Aadhaar and its implicit bargains

      There is too much fear-mongering about Aadhaar and the danger to individual privacy. This is far from the truth.

      On a chilly afternoon on 5 December 2010 in Churchu block in Hazaribagh district in Jharkhand, a poor rural woman (let’s call her Asha) held my hand to thank me, after I told her that going forward, it may be possible to collect her wages from the National Rural Employment Guarantee (NREGA) programme directly by herself through her bank’s business correspondent at her doorstep.

   “Sitaar wale bank se milega?” (Will I get it from the star bank?) she asked referring to Bank of India’s logo of a star. I was there as a member of the Unique Identity Authority of India (UIDAI) for a pilot of Aadhaar-enabled NREGA payments. The initiative was to test people’s responses to a choice of receiving NREGA wages by themselves and not through an intermediary at their doorstep using their Aadhaar number. 100% of the villagers in Churchu block demonstrated their approval by enrolling for the programme. In an ensuing conversation, Asha told me that her erratic husband collects her NREGA wages and spends it outside the family.

      Alas, four days before India’s 69th Independence Day, a bench of the Supreme Court ruled in an interim judgment which implies that Asha cannot be provided this choice of collecting her NREGA wages at her doorstep. That Asha’s fingerprints or iris scans, which would have been matched to prove that it is indeed her before the money was handed over, is a violation of her privacy, seems to be the prevailing view.

    Yet, this is precisely what Asha seems to want—that her wages due to her be given only to her and not anyone else. This seemingly complex conundrum is what is at the heart of the Supreme Court’s ruling on 11 August 2015.

    Implicit bargains is a well researched and accepted concept in modern economics and political science. The American economist Arthur Okun, popular for creating the misery index, called implicit bargains “an invisible handshake”. What it means in Asha’s case is simply this—if Asha, aware of the supposed privacy costs of receiving her NREGA wages directly by herself, chooses to opt to receive her wages through her Aadhaar verification, she has entered into an implicit bargain with the state. Should she be denied this opportunity?

   To be sure, there are three indisputable facts in this example. That Asha cannot be denied her NREGA wages due to non-possession of Aadhaar. That NREGA administrators can plug leakages due to ghosts and duplicates using Aadhaar’s biometric verification.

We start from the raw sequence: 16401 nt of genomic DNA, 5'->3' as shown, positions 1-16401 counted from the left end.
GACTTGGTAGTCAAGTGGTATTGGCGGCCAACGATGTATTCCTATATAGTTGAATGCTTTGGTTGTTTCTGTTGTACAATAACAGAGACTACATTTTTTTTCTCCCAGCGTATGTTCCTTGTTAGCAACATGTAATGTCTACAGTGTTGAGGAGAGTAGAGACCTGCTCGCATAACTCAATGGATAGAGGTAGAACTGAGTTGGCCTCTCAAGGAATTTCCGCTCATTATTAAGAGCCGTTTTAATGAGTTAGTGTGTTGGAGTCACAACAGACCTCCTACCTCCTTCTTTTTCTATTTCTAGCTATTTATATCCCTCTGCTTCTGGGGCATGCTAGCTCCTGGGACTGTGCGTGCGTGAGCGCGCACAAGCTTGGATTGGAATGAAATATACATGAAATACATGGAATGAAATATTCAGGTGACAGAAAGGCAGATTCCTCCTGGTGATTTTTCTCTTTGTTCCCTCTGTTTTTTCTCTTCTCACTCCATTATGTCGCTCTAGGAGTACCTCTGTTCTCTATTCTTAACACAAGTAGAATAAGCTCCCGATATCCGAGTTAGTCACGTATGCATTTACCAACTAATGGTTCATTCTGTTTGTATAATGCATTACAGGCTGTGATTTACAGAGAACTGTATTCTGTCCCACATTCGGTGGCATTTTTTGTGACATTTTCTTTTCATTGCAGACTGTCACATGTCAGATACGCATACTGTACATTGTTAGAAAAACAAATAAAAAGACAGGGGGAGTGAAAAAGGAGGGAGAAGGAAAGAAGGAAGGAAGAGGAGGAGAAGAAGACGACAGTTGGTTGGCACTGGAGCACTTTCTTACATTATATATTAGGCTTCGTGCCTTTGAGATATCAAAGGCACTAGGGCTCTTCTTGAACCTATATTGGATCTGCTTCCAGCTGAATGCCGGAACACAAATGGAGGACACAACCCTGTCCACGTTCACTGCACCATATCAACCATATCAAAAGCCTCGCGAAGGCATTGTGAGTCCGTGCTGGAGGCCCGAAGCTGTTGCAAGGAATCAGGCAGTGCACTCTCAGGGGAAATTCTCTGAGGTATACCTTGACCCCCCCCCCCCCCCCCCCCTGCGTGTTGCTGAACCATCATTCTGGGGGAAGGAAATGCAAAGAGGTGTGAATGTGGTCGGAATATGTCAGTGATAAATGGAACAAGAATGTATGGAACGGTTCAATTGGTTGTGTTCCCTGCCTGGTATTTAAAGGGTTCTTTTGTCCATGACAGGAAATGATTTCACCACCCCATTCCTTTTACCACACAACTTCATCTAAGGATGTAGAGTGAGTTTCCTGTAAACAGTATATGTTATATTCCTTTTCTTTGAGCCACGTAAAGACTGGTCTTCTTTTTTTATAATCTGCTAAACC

That Asha would like her wages to be paid only to her and not anyone else. It is then evident that Asha must be given this choice of receiving NREGA wages directly through Aadhaar with supposed costs of privacy versus receiving wages through an intermediary in the current form.

   Yet, the Supreme Court ruling makes this choice impossible. Choices and implicit bargains are a daily phenomenon in the lives of us educated elite. We choose to have Flipkart.com remember our credit card numbers for quick and efficient purchases, or we don’t for fear of misuse.

    We choose to use the e-channel for faster immigration at various foreign airports using biometrics or we don’t. Pray, why cannot Asha choose to liberate herself from her tyrannical husband and get her wages directly? Why cannot I choose to give my Aadhaar number to the Election Commission in return for ease of voter record updation or e-voting in the future?

   The Supreme Court has rightly suggested that the government should advertise extensively that no citizen will be denied benefits for lack of an Aadhaar. The trade-offs, if any, in claiming a benefit through Aadhaar verification need to be made abundantly clear to the beneficiary.

   But to argue that providing this choice is coercion in disguise is both patronizing and insulting to the common man. The tenor and principle of the entire basis for the ruling by the Supreme Court is against state force, yet pitifully, the eventual ruling has choked choices for citizens, leaving them at the mercy of the state.

   Ironically, the apex court bench indulges in its own choices and picks PDS and LPG schemes as the only ones that can use Aadhaar data and not others! An individual’s right to privacy is as inalienable as her right to choose. Programmes that can reap efficiencies through an Aadhaar verification process, state welfare or otherwise, should be allowed to provide this choice to their users.

   And as an aside, amid all this fear-mongering on Aadhaar’s biometric data, it is yet undemonstrated by its critics how a query to an Aadhaar database matching fingerprints to exact a “yes” or a “no” answer can invade one’s lives. Ironically, a simple Google search of an Aadhaar privacy fear-monger revealed her voter ID number, address, phone number and age, more information than one can ever get out of an Aadhaar database.